Academic journal article IUP Journal of Corporate Governance

Ownership Structure in Greece: Impact of Corporate Governance

Academic journal article IUP Journal of Corporate Governance

Ownership Structure in Greece: Impact of Corporate Governance

Article excerpt

Introduction

Ownership structure has been a focal point for economists since the beginning of the industrial revolution. Berle and Means (1932) were the first to create a framework for the study of separation of ownership and control, which was later identified to create agency problem. Agency problem occurs when ownership is diffused. Principals (shareholders) want their capital and capital gains return to them. Agents (executive managers) control the firm and they have the real power over corporate assets. According to Gunther (2002) "a firm with a million shareholders does not have owners". It would not be cost-effective for the principals to monitor and control the executives.

When ownership concentration is high, the problem of corporate governance is different from the one described by Berle and Means (1932). Protection of minority shareholders from expropriation by the major shareholders is the main problem (La Porta et al., 1999; Bebchuk et al., 2000; Claessens et al., 2000; Maury and Pajuste, 2004; and Yeh and Woidtke, 2005). Shleifer and Vishny (1997) report a bizarre behavior of shareholders, who have assured ownership concentration beyond a threshold. These shareholders prefer to safeguard their dominant position, using entrenchment practices, than to gain some financial benefits. The main concern of potential shareholders is expropriation and capital reassurance (Leechor, 1999; and Maury and Pajuste, 2004).

Both minority shareholder expropriation and agency problem are present in all the firms and corporate governance systems. Only the mix and weight of these problems differs.

Demsetz and Villalonga (2001) argue that a Herfindahl index (the sum of equity holdings of the five biggest shareholders, while the second is square of the first) can depict the ability of major shareholders to monitor and control executives, while the percentage of equity holdings of executives depict their ability to ignore control. These quantitative measures cannot capture the full effect of some quality characteristics of ownership.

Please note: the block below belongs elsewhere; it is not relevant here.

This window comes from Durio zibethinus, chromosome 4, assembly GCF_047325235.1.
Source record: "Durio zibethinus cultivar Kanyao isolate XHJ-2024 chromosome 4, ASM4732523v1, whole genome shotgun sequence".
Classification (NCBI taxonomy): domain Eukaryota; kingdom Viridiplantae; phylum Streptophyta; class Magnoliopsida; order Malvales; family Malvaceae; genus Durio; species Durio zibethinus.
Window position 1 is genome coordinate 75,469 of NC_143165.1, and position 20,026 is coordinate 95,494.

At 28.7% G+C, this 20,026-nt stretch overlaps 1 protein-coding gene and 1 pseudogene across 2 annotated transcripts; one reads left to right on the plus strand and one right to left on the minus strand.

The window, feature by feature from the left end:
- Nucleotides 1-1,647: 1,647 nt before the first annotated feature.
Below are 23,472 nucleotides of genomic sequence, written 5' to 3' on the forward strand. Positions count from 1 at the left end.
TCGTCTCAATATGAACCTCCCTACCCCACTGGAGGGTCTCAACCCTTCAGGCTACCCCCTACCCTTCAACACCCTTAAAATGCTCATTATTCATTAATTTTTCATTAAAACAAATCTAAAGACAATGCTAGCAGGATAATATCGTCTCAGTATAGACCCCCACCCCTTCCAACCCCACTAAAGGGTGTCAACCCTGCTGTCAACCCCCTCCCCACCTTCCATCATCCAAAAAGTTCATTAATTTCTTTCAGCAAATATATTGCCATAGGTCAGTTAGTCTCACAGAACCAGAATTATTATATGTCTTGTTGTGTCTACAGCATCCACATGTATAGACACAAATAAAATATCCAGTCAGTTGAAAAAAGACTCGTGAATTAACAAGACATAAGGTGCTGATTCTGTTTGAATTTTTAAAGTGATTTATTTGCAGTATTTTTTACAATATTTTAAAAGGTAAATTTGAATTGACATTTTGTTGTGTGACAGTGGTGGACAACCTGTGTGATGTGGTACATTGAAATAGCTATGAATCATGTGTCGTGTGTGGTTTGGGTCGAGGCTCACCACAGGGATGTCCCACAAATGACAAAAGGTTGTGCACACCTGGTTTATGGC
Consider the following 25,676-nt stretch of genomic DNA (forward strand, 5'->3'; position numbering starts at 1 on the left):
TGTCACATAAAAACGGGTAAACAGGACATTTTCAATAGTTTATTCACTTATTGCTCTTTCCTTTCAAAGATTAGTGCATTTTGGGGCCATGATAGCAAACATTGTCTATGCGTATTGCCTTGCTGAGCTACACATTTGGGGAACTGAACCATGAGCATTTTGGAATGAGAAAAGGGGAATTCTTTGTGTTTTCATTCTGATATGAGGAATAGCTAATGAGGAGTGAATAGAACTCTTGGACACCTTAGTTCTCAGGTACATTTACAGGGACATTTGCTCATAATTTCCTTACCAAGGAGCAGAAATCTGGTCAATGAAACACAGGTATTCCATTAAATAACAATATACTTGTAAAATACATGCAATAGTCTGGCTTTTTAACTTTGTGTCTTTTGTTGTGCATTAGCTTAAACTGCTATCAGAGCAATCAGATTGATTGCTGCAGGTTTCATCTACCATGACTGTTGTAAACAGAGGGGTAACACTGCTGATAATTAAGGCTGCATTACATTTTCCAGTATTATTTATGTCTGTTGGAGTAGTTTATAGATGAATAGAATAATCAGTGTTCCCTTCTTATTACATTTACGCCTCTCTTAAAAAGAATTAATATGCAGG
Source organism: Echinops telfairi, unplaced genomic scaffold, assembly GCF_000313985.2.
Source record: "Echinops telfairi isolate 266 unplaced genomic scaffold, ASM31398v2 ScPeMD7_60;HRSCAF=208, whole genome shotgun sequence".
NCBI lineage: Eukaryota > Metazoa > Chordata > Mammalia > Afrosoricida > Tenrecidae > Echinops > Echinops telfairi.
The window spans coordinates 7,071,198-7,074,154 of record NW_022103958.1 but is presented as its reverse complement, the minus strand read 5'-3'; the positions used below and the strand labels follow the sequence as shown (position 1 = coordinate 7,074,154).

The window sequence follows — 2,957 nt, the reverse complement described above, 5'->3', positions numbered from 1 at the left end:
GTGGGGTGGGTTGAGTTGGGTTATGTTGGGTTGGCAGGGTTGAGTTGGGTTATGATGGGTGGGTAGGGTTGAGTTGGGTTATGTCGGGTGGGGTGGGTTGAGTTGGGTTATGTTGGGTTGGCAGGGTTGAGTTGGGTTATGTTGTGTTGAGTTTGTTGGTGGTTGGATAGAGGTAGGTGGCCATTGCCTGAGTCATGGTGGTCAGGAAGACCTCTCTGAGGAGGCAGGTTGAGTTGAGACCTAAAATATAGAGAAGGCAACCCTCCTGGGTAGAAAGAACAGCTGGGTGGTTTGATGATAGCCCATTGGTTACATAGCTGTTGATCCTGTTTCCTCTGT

Ownership Concentration and Corporate Governance Systems

It is widely accepted that there are distinct corporate governance differences between countries. The basic differences are in orientation, ownership concentration and time horizon of economic relationships (Shleifer and Vishny, 1997). The differences are fundamental. The notion of family-owned firms is different in different groups of countries. Weimer and Pape (1999) have identified and ranked countries in different systems (Anglo- Saxon, Germanic, Latin and Japanese). Ali et al. (2007) suggested that family firms of the S&P 500 firms, on an average, own 11% of their firms, while in Continental Europe the ownership percentage is more than 35%. Franks et al. (2008) indicated that in UK, ownership concentration is 18%, while in Germany the percentage is 43% and in Italy it is 68%.

Many researches have identified that the differences in ownership concentration is the source of all other differences. Ownership dispersion in Anglo-Saxon countries specifies the corporate governance problem (Shleifer and Vishny, 1997). They define corporate governance as the mechanism with which the providers of capital assured themselves the return of their capital and capital gains. The need for this mechanism is based on the limited power and controlling capabilities of sporadic shareholder. It basically says that the alignment of interest between shareholders and managers is necessary. The incentive plans, monitoring and controlling mechanisms are adopted to achieve this alignment. Historically, the protection of dispersed shareholders' interest is greater in Anglo-Saxon countries. Legal, regulative and market mechanisms assure a higher level of protection of shareholder rights.

In Continental Europe, on the other hand, the problem of CG is very different. Protection of minority shareholders' rights is the primary problem, and agency problem becomes secondary. …

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